Home > Rate-It > Making a Facebook Wall Post using the new Graph API and C#

Making a Facebook Wall Post using the new Graph API and C#

One of the features coming up with Rate-It is the ability to post your ratings/reviews to your Facebook wall.  For this, we decided to go with the new Facebook Graph API.

There are quite a few tricks and obstacles in the way of you doing this, particularly because the documentation omits a few details and the documentation is very PHP- or Javascript-centric.  With this in mind, we’ve posted below some very detailed instructions on how to get the system going using Microsoft C#.


Debug your Facebook Application from localhost

One of the first problems you’ll have is trying to debug your application, and for this the easiest way is via localhost.  We have seen a few posts suggesting that this is not possible, but it is – and it is easy.  Simply setup a new application at www.facebook.com/developers and then enter your localhost information where a URL is required.  We’ve copied a screenshot of ours below:



Getting a user to Authorize your Application

Refer: http://developers.facebook.com/docs/authentication/

Facebook has a two-step approach for a user to authorize your application.  The first is to connect their Facebook account.  The second is to switch the Facebook account code with an OAuth account code.

The key to all this, and the most problems you’ll have is simply structuring your URLs.  There are three, and here they are:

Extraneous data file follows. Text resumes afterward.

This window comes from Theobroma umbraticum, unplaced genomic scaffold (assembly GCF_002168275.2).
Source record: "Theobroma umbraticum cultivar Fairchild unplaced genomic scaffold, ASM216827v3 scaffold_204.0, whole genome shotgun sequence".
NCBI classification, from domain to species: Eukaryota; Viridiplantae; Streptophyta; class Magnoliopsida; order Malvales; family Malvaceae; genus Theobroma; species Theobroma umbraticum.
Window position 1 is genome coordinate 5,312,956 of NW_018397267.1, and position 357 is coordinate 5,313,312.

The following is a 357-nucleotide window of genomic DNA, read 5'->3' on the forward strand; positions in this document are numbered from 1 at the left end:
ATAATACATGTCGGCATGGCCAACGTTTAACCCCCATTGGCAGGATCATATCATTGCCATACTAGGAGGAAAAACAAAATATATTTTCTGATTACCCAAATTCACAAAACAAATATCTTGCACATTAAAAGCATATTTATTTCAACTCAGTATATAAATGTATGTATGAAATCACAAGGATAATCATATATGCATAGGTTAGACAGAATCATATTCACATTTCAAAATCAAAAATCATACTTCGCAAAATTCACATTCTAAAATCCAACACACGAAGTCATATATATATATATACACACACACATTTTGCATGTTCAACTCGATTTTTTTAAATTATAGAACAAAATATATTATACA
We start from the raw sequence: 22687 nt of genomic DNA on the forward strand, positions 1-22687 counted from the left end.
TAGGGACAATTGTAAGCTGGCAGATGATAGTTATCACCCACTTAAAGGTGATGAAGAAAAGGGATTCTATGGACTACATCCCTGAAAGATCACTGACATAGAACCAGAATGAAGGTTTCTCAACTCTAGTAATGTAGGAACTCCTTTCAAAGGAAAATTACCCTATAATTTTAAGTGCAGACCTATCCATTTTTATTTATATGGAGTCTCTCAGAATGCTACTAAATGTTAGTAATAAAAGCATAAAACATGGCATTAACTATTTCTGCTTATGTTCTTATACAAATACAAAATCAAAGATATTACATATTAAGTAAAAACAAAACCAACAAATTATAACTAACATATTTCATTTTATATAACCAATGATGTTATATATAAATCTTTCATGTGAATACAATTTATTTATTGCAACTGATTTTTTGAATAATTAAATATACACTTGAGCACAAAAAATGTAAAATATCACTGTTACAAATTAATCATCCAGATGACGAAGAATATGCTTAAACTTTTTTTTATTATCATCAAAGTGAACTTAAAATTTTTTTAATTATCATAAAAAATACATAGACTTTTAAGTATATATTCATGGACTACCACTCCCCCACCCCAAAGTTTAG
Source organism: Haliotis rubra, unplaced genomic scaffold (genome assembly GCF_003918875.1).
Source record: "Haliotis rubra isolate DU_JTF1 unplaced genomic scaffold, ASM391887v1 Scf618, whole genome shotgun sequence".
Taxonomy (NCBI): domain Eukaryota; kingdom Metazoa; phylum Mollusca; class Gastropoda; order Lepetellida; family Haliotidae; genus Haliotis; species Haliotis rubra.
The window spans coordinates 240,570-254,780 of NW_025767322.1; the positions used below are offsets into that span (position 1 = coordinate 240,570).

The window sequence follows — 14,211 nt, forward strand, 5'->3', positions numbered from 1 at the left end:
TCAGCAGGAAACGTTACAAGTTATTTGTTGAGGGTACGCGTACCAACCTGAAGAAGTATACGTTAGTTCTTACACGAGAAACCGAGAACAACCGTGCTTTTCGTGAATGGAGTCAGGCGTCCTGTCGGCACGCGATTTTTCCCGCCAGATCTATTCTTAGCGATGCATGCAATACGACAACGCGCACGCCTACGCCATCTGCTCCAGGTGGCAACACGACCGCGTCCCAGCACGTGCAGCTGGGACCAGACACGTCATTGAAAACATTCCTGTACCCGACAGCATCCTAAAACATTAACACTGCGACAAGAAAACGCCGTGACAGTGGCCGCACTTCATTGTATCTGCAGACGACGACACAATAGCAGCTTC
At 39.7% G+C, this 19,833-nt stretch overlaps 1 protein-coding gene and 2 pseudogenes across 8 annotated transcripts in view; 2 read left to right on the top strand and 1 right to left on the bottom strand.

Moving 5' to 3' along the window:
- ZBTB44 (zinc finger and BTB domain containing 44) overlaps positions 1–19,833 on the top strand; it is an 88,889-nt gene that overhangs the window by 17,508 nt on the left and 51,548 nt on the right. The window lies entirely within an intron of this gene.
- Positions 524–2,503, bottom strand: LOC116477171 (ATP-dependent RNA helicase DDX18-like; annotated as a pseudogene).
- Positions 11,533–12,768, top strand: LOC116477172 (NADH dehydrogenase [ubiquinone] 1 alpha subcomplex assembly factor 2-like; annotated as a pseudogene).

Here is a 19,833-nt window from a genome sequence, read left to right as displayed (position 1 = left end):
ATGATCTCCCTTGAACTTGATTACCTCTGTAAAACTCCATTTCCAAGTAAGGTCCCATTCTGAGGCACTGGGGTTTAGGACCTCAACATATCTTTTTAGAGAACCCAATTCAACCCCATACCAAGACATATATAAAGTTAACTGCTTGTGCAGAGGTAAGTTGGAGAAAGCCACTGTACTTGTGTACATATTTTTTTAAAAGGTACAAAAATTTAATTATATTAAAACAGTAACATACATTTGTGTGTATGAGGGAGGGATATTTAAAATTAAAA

/// The callback page where the user is returned to after authorizing with FB

        /// </summary>

        /// <returns></returns>

        private string FacebookAfterAuthorize()


            return SiteRoot + "services/facebook/canvas/afterauthorise.aspx";


        /// <summary>

        /// Once FB returns a user code to us, we need to use the OAuth key in queries

        /// </summary>

        /// <param name="code"></param>

        /// <returns></returns>

        public string FacebookOAuthAccessTokenFromFacebookCode(string codeReturnedFromInitialFacebookRequest)


            var url = "https://graph.facebook.com/oauth/access_token"

                .AppendQueryString("client_id", Configuration.Current.FacebookAPIKey)

                .AppendQueryString("client_secret", Configuration.Current.FacebookAPISecret)

                .AppendQueryString("code", codeReturnedFromInitialFacebookRequest)

                .AppendQueryString("redirect_uri", this.FacebookAfterAuthorize())


            return url;


        /// <summary>

        /// The link the user clicks when they want to initialize their connection to FB

        /// </summary>

        /// <returns></returns>

        public string FacebookAuthorize()


            var url = "https://graph.facebook.com/oauth/authorize"

                .AppendQueryString("client_id", Configuration.Current.FacebookAPIKey)

                .AppendQueryString("scope", "publish_stream,offline_access")